“Our nonlinear optical imaging technique is a non-invasive, fast, easy metrologic approach to the study of 2D atomic materials,” says Xiaobo Yin, the lead author of the Science paper and a former member of Zhang’s research group who is now on the faculty at the University of Colorado, Boulder. “We don’t need to prepare the sample on any special substrate or vacuum environment, and the measurement won’t perturb the sample during the imaging process. This advantage allows for in-situ measurements under many practical conditions. Furthermore, our imaging technique is an ultrafast measurement that can provide critical dynamic information, and its instrumentation is far less complicated and less expensive compared with scanning tunneling microscopy and transmission electron microsco

For the SHG imaging of molybdenum disulfide, Zhang and his collaborators illuminated sample membranes that are only three atoms thick with ultrafast pulses of infrared light. The nonlinear optical properties of the samples yielded a strong SHG response in the form of visible light that is both tunable and coherent. The resulting SHG-generated images enabled the researchers to detect “structural discontinuities” or edges along the 2D crystals only a few atoms wide where the translational symmetry of the crystal was broken.

“By analyzing the polarized components of the SHG signals, we were able to map the crystal orientation of the molybdenum disulfide atomic membrane,” says Ziliang Ye, the co-lead author of the paper and current member of Zhang’s research group. “This allowed us to capture a complete map of the crystal grain structures, color-coded according to crystal orientation. We now have a real-time, non-invasive tool that allows us explore the structural, optical, and electronic properties of 2D atomic layers of transition metal dichalcogenides over a large area.”

This research was supported by the DOE Office of Science through the Energy Frontier Research Center program, and by the U.S. Air Force Office of Scientific Research Multidisciplinary University Research Initiative.

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An edgy look at 2D molybdenum disulfide

The drive to develop ultrasmall and ultrafast electronic devices using a single atomic layer of semiconductors, such as transition metal dichalcogenides, has received a significant boost. Researchers with the U.S. Department of Energy (DOE)’s Lawrence Berkeley National Laboratory (Berkeley Lab) have recorded the first observations of a strong nonlinear optical resonance along the edges of a single layer of molybdenum disulfide. The existence of these edge states is key to the use of molybdenum disulfide in nanoelectronics, as well as a catalyst for the hydrogen evolution reaction in fuel cells, desulfurization and other chemical reactions.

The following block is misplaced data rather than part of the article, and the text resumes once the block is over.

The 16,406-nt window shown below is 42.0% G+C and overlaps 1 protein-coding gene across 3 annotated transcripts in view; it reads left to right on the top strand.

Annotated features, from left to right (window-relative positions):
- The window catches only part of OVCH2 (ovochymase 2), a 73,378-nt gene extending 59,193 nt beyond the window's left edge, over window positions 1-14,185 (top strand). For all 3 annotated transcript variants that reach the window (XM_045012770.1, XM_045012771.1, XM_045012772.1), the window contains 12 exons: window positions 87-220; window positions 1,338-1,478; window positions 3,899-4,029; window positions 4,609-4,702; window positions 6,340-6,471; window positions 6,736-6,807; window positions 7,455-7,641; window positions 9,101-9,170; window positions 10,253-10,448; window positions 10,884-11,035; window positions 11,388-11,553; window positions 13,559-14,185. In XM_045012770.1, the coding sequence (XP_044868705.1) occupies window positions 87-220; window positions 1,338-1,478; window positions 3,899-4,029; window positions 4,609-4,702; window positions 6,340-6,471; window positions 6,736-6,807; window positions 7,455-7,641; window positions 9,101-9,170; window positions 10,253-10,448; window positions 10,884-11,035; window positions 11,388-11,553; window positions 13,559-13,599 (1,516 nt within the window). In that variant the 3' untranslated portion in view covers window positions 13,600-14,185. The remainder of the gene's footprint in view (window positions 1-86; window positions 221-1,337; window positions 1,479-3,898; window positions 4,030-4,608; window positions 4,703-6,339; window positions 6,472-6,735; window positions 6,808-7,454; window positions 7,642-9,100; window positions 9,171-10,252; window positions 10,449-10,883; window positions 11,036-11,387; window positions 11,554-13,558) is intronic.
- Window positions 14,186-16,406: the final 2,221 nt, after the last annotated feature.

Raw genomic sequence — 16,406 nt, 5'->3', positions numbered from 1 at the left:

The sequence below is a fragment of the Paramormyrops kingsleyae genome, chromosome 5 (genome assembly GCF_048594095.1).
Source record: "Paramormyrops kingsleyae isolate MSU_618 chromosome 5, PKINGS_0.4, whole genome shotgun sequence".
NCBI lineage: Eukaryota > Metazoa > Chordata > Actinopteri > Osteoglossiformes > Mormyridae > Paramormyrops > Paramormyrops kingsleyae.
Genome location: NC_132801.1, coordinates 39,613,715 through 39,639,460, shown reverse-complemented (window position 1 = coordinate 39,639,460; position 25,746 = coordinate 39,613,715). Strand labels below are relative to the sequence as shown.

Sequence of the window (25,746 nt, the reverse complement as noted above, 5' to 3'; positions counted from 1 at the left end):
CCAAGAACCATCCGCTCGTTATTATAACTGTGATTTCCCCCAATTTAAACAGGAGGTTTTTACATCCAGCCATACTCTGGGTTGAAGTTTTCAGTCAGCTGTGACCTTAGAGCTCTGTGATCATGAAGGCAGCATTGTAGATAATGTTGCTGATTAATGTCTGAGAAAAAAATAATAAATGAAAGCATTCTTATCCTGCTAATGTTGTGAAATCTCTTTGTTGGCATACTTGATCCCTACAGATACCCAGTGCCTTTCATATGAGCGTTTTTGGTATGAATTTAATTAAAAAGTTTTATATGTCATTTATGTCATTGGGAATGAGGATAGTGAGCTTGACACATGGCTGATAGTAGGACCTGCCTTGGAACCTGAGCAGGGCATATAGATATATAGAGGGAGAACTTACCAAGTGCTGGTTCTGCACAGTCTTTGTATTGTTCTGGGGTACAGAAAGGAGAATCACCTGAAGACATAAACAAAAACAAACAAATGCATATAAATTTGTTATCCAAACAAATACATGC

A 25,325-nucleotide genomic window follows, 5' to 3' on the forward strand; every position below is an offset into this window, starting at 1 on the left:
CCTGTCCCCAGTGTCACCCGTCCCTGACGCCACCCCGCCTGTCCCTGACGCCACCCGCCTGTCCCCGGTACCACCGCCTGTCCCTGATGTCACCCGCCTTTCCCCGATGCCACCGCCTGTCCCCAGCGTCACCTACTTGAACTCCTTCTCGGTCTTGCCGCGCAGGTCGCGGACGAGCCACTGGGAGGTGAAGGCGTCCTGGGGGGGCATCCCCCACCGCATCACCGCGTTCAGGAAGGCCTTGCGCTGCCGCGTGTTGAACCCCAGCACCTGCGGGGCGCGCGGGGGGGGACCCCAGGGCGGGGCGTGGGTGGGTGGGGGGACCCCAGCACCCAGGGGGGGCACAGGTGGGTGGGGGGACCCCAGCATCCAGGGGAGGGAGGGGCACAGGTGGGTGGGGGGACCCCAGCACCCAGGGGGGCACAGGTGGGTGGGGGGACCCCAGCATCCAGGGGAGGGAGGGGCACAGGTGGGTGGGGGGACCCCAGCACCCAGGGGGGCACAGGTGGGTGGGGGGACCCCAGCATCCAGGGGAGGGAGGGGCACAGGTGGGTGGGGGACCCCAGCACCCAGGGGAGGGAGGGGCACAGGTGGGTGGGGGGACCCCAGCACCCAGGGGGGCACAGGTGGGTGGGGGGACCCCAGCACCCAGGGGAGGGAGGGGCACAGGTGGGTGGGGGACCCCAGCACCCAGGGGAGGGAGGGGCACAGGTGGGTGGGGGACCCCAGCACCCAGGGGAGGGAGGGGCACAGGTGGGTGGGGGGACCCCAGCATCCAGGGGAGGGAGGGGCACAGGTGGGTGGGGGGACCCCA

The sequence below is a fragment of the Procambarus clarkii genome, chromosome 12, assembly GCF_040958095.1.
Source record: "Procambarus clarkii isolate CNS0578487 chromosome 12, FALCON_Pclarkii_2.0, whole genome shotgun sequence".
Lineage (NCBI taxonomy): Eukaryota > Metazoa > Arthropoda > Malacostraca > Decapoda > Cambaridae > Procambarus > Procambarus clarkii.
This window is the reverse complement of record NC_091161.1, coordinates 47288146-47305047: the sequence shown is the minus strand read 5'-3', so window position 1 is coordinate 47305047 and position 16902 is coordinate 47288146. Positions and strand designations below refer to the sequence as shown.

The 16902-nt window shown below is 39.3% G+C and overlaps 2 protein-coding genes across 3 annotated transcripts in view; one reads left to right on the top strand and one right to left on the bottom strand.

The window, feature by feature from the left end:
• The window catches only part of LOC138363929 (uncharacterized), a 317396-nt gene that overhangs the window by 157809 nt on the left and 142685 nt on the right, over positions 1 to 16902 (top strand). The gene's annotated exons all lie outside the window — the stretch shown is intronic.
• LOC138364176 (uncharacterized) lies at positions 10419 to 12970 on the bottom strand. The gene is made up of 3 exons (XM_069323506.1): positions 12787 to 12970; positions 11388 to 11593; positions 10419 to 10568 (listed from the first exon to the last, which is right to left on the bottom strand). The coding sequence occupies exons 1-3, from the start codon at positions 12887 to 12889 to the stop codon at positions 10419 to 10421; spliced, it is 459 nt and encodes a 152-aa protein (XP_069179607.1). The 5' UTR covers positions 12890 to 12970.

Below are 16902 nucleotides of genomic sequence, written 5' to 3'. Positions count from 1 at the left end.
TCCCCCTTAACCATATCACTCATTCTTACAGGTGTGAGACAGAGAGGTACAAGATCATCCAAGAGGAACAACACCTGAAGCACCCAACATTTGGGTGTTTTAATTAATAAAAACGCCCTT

A new SHG imaging technique allows rapid and all-optical determination of the crystal orientations of 2D semiconductor membranes at a large scale, providing the knowledge needed to use these materials in nanoelectronic devices.

A new SHG imaging technique allows rapid and all-optical determination of the crystal orientations of 2D semiconductor membranes at a large scale, providing the knowledge needed to use these materials in nanoelectronic devices.

“We observed strong nonlinear optical resonances at the edges of a two-dimensional crystal of molybdenum disulfide” says Xiang Zhang, a faculty scientist with Berkeley Lab’s Materials Sciences Division who led this study. “These one-dimensional edge states are the result of electronic structure changes and may enable novel nanoelectronics and photonic devices. These edges have also long been suspected to be the active sites for the electrocatalytic hydrogen evolution reaction in energy applications. We also discovered extraordinary second harmonic light generation properties that may be used for the in situ monitoring of electronic changes and chemical reactions that occur at the one-dimensional atomic edges.”

Zhang, who also holds the Ernest S. Kuh Endowed Chair Professor at the University of California (UC) Berkeley and directs the National Science Foundation’s Nano-scale Science and Engineering Center, is the corresponding author of a paper in Science describing this research. The paper is titled “Edge Nonlinear Optics on a MoS2 Atomic Monolayer.” Co-authors are Xiaobo Yin, Ziliang Ye, Daniel Chenet, Yu Ye, Kevin O’Brien and James Hone.